INTEREST PAYMENTS FOR DEBT SERVICE OVERSTATED IN 2011 BUDGET
 

MANILA, SEPTEMBER 8, 2010 (STAR) By Christina Mendez - Interest payments for debt service in the budget program for next year may have been overstated by as much as P7.7 billion, according to Senate ways and means committee chairman Ralph Recto.

With the budget department’s shielding of debt servicing from congressional review, the excess interest payment cannot be rechanneled to social services.

Recto said the government has set aside P357 billion of the P1.645-trillion national budget for interest payments alone. Of the amount, P120.8 billion has been earmarked for interest payment for foreign obligations.

He said the P120.8 billion is premised on a P47:$1 exchange rate, which is “a high assumption, in the light of emerging consensus among banks that the peso could strengthen to at least P43 to a dollar next year.”

Recto said Standard Chartered Bank has forecast the peso to reach P43 against the US dollar by the end of 2011 while HSBC and Goldman Sachs are more bullish, predicting the peso to surge to P42.50 and P42, respectively.

Recto said using the P45 to a dollar reference rate would reduce interest payment allocation from P120.8 billion to P115.7 billion or a difference of P5 billion, while a P44:$1 benchmark would further whittle interest payment to P113.2 billions, which would free up P7.7 billion for “productive expenditures.”

Recto said the savings may be used for improving public hospitals “or can be added to the P15 billion seed fund for Public-Private Partnership in infrastructure.”

He said the funds should be used for vital projects “especially infrastructure whose 2011 level of P147 billion is P17.5 billion lower than this year’s P164 billion program.”

In a statement, Recto surmised that interest payments for next year have been “deliberately bloated to create a buffer in the event tax collection falls.”

‘Cloak of infallibility’

He said automatic appropriations are beyond Congress scrutiny because they “are presumed to be 100-percent correct and thus cannot be changed.

“Automatic appropriations are now clothed with the cloak of infallibility. The new dictum it seems is that automatic appropriations are automatically correct that they are beyond scrutiny and possible correction by Congress,” Recto said.

The Aquino administration has submitted P933.5-billion worth of expenditures for 2011 as against the ceiling of P1.64 trillion.

The Palace has argued that it does not need congressional authorization to spend the balance of P711 billion in automatic appropriations items.

Aside from debt service, other expenditures deemed automatically appropriated are the Internal Revenue Allotment of P287 billion, and retirement and life insurance premiums (RLIP) of government employees (P22.4 billion).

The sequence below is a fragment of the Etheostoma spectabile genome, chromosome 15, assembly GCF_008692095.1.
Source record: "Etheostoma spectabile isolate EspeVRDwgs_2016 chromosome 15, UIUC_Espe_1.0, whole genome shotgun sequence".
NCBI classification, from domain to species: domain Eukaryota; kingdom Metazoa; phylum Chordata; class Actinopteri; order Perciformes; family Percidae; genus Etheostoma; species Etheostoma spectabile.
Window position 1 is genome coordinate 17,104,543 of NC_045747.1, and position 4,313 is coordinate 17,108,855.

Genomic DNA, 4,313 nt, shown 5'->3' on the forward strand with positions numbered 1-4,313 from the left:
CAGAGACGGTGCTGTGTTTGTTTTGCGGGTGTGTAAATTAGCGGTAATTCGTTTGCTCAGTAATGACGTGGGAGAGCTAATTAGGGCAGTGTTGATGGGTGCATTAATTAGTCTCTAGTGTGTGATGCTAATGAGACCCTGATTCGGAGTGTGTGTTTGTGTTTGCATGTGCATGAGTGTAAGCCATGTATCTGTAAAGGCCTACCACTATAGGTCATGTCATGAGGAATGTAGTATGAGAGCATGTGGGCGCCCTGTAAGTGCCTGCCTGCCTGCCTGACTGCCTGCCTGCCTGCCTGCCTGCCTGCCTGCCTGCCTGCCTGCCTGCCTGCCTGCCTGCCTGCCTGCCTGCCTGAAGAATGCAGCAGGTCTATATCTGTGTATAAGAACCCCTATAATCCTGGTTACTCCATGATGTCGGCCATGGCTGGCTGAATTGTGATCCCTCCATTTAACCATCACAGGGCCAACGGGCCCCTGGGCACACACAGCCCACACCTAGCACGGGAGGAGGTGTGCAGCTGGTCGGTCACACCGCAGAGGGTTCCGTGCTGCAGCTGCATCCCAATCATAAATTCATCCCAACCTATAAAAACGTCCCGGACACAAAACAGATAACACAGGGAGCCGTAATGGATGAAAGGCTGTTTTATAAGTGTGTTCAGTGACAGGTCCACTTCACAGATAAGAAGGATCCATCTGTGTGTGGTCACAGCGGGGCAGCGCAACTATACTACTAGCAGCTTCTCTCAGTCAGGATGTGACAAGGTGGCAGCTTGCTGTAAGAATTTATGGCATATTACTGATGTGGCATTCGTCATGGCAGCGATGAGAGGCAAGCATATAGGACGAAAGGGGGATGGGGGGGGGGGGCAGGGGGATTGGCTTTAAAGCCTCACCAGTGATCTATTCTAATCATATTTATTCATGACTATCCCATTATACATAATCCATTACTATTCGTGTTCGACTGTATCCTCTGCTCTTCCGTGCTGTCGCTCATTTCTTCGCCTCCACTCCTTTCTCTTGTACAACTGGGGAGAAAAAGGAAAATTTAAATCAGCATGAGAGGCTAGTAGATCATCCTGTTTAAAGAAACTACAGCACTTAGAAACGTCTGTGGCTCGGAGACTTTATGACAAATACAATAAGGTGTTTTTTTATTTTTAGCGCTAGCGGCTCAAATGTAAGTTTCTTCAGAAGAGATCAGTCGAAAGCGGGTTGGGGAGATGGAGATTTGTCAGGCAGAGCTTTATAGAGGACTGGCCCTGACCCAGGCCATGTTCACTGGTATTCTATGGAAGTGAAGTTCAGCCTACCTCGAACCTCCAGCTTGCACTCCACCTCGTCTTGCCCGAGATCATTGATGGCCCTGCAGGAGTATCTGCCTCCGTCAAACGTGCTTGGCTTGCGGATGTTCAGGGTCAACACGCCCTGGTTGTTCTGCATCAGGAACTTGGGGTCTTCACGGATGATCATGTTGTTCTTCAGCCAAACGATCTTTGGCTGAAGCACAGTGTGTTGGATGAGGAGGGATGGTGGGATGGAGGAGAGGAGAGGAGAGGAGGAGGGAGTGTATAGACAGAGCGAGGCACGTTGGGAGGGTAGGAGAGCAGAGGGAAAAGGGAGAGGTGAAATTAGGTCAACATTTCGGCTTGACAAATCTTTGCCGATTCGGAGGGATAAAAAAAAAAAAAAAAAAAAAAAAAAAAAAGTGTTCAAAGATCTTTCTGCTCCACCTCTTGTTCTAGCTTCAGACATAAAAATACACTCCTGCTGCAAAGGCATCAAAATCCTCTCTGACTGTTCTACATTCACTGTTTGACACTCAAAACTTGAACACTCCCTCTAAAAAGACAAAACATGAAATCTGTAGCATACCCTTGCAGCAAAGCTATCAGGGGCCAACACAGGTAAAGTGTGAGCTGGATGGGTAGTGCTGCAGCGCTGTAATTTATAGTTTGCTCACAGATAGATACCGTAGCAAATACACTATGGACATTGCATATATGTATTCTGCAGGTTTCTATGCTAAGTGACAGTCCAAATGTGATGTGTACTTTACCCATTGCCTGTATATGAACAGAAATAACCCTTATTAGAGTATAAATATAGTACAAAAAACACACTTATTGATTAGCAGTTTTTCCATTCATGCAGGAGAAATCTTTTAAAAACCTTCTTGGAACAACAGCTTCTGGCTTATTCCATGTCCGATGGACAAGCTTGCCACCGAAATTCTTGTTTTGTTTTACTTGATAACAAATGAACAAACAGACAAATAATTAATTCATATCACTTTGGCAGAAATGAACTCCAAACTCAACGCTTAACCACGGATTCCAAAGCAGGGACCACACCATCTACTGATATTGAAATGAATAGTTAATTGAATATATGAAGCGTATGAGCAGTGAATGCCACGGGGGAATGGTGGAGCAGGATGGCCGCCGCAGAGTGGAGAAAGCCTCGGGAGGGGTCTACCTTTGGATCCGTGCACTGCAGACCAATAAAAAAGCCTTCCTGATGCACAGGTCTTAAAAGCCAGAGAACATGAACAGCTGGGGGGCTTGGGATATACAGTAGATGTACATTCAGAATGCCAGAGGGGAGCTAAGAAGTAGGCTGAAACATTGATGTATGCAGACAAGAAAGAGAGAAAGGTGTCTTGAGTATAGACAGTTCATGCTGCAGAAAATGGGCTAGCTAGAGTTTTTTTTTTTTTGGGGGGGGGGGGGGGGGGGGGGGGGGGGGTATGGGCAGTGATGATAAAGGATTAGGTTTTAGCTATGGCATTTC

Recto said he could not accept “a presumption of correctness of the P22.4 billion in the proposed RLIP considering that there is no reliable database on the names and number of government employees.”

Recto said the decision not to submit debt service for congressional approval was spurred by worries that lawmakers would reduce the amount and convert the “savings” into pork, Recto said.

“If the worry of the executive branch is that interest payments will be carved up into small pork slabs, then my suggestion is that not a single centavo of funds transferred from interest payments will end up in legislators’ allocations,” he said.

Recto said the executive should have “the sole monopoly in doing the realignment.”

Recto said the changes can be effected by a simple message of the President to Congress “stating that the amount for next year’s interest payment as indicated in the proposed budget has been reduced by, say, P7 billion, and this, in turn, has been added to the sector of his choice.”

GMA overshot 2009 travel budget by P696 million By Michael Punongbayan (The Philippine Star) Updated September 08, 2010 12:00 AM Comments (80) View comments

MANILA, Philippines - Former President Gloria Macapagal-Arroyo and those who accompanied her on local and foreign trips overshot her travel budget for 2009 by over P696 million, a Commission on Audit (COA) report bared yesterday.

The Office of the President spent almost P1 billion, or 284 percent more than what was appropriated under Republic Act 9524.

Of the amount, P848.1 million was used for foreign travels including trips to Vancouver in Canada and Washington and New York in the US on July 29, 2009 to Aug. 5, 2009, which alone incurred expenses totaling P69.6 million.

The COA report said travel was among the “highly financed” programs of the Office of the President in 2009 considering that the budget for this under the General Appropriations Act (GAA) was only P244.6 million.